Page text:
Obituary: William Shawn

William Chon (William Shawn), journalist and editor, born Chicago 31 August 1907, Midwest Editor International Illustrated News 1929, reporter the New Yorker 1933- 35, Associate Editor 1935-39, Managing Editor 1939-52, Editor 1952-87, Editor Farrar Strauss and Giroux 1987-92, married 1928 Cecille Lyons (two sons, one daughter), died New York City 8 December 1992.

I FIRST met William Shawn in March 1956, writes Anthony Bailey. A telegram had summoned me - at the age of 23, a would- be writer - from my basement room in Greenwich Village to the midtown Manhattan offices of the New Yorker. I had done some trial 'Talk of the Town' pieces. Mr Shawn stood up to shake my hand as I entered his large, plainly furnished corner room - a small, rosy-cheeked man in a dark three-piece suit. For 40 minutes, he quietly asked me about my upbringing, education and aspirations. Then he said: 'Well, Mr Bailey, I'm sorry' - and my heart sank; clearly the job wasn't to be mine. But he went on: 'I'm sorry, we don't have a spare office now on the 18th floor, where most of the reporters are. Would you mind one on the 16th?'

Over the years, Shawn's apologetic tone - his diffident, almost whisper of a voice - became evident as camouflage for a man who had very firm notions of what he was doing; who was convinced that he alone could do it. He seemed hermetic; he never travelled far; he never flew in a plane. Even in summer, no air-conditioning on, he gave the impression of wearing a scarf. But behind this timidity lay an immensely determined curiosity about the world that his writers could put him in touch with. Unlike many editors, who often appear to compete with their staff, needing to demonstrate greater knowledge and acquaintance, Shawn made a point of seeming almost ignorant. When I approached him on one occasion about making a journey the length of the Iron Curtain, he said: 'Yes - where exactly is the Iron Curtain, Mr Bailey?' He wanted to know all about it. And on the journey and while writing the piece, I had him in the back of my mind - my first, expectant reader.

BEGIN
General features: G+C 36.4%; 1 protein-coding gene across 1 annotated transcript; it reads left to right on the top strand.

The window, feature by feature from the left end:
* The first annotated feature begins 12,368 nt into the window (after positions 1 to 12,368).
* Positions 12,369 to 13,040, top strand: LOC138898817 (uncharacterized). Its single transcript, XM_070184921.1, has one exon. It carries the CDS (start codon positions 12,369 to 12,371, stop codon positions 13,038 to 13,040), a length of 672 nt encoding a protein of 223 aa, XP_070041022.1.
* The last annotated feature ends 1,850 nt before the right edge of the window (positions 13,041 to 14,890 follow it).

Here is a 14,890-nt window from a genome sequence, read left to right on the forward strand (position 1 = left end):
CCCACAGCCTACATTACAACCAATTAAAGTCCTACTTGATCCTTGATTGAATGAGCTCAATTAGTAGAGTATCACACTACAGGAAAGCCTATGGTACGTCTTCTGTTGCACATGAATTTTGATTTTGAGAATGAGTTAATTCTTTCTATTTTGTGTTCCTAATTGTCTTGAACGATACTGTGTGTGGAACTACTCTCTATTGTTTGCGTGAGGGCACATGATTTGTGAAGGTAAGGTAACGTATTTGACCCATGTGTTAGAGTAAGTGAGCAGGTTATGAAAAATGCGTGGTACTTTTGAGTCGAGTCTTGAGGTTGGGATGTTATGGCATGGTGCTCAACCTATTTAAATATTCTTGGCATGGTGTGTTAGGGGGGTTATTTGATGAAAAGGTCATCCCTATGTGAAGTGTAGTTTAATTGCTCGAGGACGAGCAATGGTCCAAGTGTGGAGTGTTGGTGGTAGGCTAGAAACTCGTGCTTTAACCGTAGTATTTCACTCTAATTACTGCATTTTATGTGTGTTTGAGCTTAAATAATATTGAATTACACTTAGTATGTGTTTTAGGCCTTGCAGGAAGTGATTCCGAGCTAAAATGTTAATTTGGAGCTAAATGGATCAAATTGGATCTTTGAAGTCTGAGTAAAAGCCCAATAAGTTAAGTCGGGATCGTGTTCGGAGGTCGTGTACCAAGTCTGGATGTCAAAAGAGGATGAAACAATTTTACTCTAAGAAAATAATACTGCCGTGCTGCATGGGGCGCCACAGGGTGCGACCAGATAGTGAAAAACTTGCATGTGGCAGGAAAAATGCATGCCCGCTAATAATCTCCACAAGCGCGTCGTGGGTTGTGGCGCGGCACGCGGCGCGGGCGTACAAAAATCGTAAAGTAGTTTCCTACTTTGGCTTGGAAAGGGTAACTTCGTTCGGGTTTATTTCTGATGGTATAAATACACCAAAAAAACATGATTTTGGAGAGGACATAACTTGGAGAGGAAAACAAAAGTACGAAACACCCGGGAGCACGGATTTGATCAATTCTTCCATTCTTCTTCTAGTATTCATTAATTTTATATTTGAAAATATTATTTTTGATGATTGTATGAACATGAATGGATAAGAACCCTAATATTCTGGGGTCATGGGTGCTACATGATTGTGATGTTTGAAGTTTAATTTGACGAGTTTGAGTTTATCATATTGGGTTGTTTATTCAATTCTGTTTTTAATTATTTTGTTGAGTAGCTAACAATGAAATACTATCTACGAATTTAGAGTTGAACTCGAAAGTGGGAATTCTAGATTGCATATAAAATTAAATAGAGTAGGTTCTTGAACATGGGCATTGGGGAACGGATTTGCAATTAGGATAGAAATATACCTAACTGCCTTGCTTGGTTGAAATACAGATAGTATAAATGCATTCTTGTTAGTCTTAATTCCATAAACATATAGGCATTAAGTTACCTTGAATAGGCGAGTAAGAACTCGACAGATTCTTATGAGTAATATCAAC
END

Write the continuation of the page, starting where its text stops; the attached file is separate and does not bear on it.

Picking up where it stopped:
Shawn, open to just about anything, yet had clear ideas about what the magazine would not do. Murdoch, Maxwell, the Loch Ness Monster were 'not subjects for us'. His New Yorker was against the splashy, the sordid and the self-seeking. It eschewed topicality in favour of the oblique - and therefore was sometimes seemingly locked into perfect timeliness. It was 'writer- driven', at Shawn's behest. Writers, not editors, had the ideas. And - as in no other periodical in the world - writers were given the room to probe and worry out the depths of a subject, where truth may reside.

Shawn had a perfect sense of whether a writer was really excited about the project being proposed. If he sensed enthusiasm, even for such an obscure subject as, say, coracles, he would give the go- ahead: 'Yes, Mr Bailey - you could do that.' (And after reading that particular piece, he said, with an impish grin: 'At least I didn't have to go in a coracle.') He had precise ideas about language - every comma, every semi-colon in the magazine was weighed by him, several times, before an issue went to press. Some words pained him. I had trouble once, having used the word 'constipated' - a condition my subject, David Hockney, claimed to be suffering from. Shawn was firm: the word would not appear in 'our magazine'. I looked for an accceptable alternative: at last, 'costive' would do. Once in a rare while, in the margins of a proof, among Shawn's meticulous corrections and suggestions, all aimed at greater exactness, one would find a word like 'wonderful' or 'beautiful'. I've never had greater praise.

As a leader, Shawn had the terrible handicap of assuming that no one else could ever do his job. Younger editors who may have hoped to inherit the post were encouraged and then discouraged. He must have thought he was immortal - or, as often seemed the case, that he was the New Yorker and that it would cease with him. This, and his naivety about the increasingly cut-throat world of publishing, left him ill- equipped for the crisis that came nearly eight years ago, when the chairman, Peter Fleischmann, decided to unload the family interest in the magazine and the Newhouses, brandishing millions, took over. Many of the staff then could see the writing clearly on those eccentrically shabby editorial office walls. But Shawn did not - or was too embarrassed, too desperately courteous, to want to make a scene. He refused to suspect SI Newhouse's promises of editorial independence and continuity.